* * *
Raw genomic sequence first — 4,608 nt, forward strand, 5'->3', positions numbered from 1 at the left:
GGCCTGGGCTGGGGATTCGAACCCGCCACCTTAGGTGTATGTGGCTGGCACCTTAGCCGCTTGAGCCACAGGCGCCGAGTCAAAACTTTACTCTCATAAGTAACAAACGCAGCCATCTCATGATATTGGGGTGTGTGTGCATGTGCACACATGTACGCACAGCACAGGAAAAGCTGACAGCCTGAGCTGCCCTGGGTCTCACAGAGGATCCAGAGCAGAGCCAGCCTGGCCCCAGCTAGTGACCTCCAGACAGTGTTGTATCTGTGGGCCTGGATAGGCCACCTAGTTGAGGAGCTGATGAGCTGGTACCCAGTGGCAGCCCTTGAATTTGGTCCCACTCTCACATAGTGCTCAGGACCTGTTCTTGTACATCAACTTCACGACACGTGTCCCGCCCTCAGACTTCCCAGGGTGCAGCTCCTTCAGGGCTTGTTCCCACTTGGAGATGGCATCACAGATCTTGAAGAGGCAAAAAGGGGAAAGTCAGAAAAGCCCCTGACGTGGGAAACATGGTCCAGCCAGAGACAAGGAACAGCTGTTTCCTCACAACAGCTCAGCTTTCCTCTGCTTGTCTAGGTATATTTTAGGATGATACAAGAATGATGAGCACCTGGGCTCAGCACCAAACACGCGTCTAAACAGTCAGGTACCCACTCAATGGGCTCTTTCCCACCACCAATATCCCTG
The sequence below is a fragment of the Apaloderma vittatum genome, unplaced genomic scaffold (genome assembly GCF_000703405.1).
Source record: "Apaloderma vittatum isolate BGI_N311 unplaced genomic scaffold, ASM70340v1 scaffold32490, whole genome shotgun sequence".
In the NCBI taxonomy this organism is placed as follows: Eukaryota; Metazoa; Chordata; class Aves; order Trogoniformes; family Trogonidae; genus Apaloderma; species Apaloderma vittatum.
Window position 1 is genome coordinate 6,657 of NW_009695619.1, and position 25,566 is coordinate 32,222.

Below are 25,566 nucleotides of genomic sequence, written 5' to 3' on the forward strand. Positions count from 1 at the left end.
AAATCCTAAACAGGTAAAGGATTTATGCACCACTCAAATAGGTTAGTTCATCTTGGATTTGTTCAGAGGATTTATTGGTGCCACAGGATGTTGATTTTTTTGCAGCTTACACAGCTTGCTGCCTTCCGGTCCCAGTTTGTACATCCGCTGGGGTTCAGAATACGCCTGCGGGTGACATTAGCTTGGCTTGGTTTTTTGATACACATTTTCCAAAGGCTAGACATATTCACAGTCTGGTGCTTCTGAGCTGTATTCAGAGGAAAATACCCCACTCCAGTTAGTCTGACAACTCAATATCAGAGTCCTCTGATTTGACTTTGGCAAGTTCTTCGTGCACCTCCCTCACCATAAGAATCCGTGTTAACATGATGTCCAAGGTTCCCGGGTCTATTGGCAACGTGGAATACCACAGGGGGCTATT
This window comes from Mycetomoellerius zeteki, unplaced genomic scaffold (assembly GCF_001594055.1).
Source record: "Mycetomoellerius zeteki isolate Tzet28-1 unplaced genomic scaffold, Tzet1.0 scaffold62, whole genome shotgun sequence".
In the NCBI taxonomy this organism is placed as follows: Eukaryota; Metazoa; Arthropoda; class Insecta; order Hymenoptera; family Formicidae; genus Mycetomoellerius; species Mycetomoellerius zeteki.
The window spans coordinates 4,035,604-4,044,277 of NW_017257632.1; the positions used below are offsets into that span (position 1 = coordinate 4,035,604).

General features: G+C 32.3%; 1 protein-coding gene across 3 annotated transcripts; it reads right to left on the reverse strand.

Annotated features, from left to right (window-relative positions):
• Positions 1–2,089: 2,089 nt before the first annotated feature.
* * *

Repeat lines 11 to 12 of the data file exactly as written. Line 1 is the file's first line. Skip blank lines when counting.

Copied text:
In the NCBI taxonomy this organism is placed as follows: Eukaryota; Metazoa; Arthropoda; class Insecta; order Hymenoptera; family Formicidae; genus Mycetomoellerius; species Mycetomoellerius zeteki.
The window spans coordinates 4,035,604-4,044,277 of NW_017257632.1; the positions used below are offsets into that span (position 1 = coordinate 4,035,604).